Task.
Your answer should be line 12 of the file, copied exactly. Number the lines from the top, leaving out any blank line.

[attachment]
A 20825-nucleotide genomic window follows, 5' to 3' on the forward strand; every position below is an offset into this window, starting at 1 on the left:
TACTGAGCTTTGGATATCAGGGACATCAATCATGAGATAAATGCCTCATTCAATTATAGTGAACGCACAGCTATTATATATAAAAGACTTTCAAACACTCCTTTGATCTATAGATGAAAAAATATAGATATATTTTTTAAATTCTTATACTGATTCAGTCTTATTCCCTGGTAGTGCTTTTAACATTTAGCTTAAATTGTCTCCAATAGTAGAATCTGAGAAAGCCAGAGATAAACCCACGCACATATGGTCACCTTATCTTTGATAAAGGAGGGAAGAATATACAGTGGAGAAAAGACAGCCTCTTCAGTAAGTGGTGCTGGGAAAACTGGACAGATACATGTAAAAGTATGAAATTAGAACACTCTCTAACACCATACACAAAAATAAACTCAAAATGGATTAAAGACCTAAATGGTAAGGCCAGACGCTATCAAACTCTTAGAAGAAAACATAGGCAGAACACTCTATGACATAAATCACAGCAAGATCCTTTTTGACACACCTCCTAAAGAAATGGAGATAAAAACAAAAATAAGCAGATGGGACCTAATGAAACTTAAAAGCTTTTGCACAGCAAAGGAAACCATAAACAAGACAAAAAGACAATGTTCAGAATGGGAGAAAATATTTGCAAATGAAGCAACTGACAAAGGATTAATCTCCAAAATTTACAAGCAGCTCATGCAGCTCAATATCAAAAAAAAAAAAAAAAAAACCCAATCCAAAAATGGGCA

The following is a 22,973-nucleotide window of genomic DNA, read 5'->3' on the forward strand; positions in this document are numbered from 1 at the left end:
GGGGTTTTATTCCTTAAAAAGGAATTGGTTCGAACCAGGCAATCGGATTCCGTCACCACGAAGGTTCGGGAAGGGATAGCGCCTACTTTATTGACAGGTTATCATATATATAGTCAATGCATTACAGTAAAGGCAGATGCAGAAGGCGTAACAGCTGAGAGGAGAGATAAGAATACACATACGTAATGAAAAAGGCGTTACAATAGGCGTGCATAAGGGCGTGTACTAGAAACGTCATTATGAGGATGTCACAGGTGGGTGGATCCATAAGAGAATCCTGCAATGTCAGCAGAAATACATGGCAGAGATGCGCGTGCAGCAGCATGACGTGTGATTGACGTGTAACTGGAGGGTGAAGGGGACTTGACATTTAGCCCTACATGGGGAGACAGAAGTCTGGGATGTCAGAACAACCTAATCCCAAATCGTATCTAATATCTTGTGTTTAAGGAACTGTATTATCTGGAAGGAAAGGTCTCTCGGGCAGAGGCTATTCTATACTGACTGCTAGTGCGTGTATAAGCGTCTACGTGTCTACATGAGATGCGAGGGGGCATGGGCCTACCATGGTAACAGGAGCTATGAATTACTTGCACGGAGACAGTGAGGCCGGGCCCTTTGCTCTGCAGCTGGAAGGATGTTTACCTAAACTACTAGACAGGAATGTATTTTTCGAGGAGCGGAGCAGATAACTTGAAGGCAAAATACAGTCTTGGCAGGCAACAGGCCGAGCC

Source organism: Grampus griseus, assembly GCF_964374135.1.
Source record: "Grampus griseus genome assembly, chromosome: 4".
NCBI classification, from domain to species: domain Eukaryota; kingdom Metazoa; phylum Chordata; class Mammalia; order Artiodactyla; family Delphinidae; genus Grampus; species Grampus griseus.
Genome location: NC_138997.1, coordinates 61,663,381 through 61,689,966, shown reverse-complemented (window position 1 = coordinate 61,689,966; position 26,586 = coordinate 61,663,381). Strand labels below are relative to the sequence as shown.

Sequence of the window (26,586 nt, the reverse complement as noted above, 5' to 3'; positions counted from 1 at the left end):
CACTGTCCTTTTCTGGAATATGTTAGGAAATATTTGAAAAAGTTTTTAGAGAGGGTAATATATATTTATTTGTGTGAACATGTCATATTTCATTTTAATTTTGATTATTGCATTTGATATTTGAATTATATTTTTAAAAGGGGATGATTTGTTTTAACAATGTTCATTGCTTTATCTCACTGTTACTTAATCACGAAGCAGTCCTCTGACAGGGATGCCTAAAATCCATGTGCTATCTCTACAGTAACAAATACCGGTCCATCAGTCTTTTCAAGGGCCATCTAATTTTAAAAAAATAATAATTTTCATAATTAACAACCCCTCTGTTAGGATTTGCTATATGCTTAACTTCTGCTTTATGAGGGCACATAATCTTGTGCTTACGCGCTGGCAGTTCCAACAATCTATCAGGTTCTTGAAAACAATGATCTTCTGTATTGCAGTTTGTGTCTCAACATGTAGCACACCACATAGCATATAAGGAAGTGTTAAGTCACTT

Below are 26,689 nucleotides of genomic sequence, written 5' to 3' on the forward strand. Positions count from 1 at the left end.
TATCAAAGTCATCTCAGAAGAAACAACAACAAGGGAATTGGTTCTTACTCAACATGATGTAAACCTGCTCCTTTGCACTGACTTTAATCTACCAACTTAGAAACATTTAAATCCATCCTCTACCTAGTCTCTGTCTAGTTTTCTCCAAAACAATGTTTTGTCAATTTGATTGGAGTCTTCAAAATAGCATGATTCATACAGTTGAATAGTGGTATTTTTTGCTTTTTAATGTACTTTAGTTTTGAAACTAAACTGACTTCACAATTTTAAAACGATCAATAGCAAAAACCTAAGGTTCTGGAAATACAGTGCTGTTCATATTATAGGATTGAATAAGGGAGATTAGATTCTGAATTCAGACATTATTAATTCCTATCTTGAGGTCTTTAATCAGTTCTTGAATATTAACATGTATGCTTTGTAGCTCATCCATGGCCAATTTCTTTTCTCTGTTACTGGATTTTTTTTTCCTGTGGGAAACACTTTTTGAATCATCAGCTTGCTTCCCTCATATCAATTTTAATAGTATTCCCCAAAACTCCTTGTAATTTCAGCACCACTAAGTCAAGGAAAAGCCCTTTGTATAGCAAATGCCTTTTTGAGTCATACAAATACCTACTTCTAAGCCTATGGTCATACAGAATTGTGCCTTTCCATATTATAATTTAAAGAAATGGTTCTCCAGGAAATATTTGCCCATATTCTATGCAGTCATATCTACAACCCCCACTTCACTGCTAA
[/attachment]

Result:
TATCAAAGTCATCTCAGAAGAAACAACAACAAGGGAATTGGTTCTTACTCAACATGATGTAAACCTGCTCCTTTGCACTGACTTTAATCTACCAACTTAGAAACATTTAAATCCATCCTCTACCTAGTCTCTGTCTAGTTTTCTCCAAAACAATGTTTTGTCAATTTGATTGGAGTCTTCAAAATAGCATGATTCATACAGTTGAATAGTGGTATTTTTTGCTTTTTAATGTACTTTAGTTTTGAAACTAAACTGACTTCACAATTTTAAAACGATCAATAGCAAAAACCTAAGGTTCTGGAAATACAGTGCTGTTCATATTATAGGATTGAATAAGGGAGATTAGATTCTGAATTCAGACATTATTAATTCCTATCTTGAGGTCTTTAATCAGTTCTTGAATATTAACATGTATGCTTTGTAGCTCATCCATGGCCAATTTCTTTTCTCTGTTACTGGATTTTTTTTTCCTGTGGGAAACACTTTTTGAATCATCAGCTTGCTTCCCTCATATCAATTTTAATAGTATTCCCCAAAACTCCTTGTAATTTCAGCACCACTAAGTCAAGGAAAAGCCCTTTGTATAGCAAATGCCTTTTTGAGTCATACAAATACCTACTTCTAAGCCTATGGTCATACAGAATTGTGCCTTTCCATATTATAATTTAAAGAAATGGTTCTCCAGGAAATATTTGCCCATATTCTATGCAGTCATATCTACAACCCCCACTTCACTGCTAA